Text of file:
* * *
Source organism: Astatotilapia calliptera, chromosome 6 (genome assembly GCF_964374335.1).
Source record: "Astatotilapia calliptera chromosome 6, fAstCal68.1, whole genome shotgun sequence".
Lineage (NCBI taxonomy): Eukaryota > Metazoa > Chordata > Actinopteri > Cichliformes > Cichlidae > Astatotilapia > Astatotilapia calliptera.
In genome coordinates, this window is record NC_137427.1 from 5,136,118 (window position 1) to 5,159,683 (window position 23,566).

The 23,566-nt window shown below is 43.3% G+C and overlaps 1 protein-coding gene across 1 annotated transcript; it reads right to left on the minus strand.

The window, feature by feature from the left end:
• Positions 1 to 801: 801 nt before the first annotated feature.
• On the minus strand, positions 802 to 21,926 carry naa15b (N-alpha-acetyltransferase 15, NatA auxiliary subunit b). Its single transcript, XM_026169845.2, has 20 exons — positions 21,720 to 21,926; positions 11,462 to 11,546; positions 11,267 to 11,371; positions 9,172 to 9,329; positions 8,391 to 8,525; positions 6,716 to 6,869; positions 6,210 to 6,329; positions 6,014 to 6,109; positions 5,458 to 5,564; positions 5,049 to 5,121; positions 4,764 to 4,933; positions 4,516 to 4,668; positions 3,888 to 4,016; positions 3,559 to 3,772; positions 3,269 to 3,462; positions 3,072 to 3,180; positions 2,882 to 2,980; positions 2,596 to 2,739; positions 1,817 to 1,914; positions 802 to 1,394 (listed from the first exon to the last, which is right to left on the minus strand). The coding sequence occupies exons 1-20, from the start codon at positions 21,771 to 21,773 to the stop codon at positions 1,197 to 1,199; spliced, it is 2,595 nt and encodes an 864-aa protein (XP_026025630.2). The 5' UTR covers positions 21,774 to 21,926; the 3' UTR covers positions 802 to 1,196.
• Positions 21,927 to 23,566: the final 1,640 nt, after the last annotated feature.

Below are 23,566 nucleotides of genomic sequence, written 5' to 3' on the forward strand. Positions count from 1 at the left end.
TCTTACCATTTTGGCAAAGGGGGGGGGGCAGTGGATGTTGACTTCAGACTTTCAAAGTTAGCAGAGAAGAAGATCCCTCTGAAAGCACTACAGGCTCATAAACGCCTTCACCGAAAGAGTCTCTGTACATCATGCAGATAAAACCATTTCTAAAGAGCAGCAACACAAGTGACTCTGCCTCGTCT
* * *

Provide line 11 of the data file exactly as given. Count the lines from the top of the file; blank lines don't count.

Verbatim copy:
TCTTACCATTTTGGCAAAGGGGGGGGGGCAGTGGATGTTGACTTCAGACTTTCAAAGTTAGCAGAGAAGAAGATCCCTCTGAAAGCACTACAGGCTCATAAACGCCTTCACCGAAAGAGTCTCTGTACATCATGCAGATAAAACCATTTCTAAAGAGCAGCAACACAAGTGACTCTGCCTCGTCT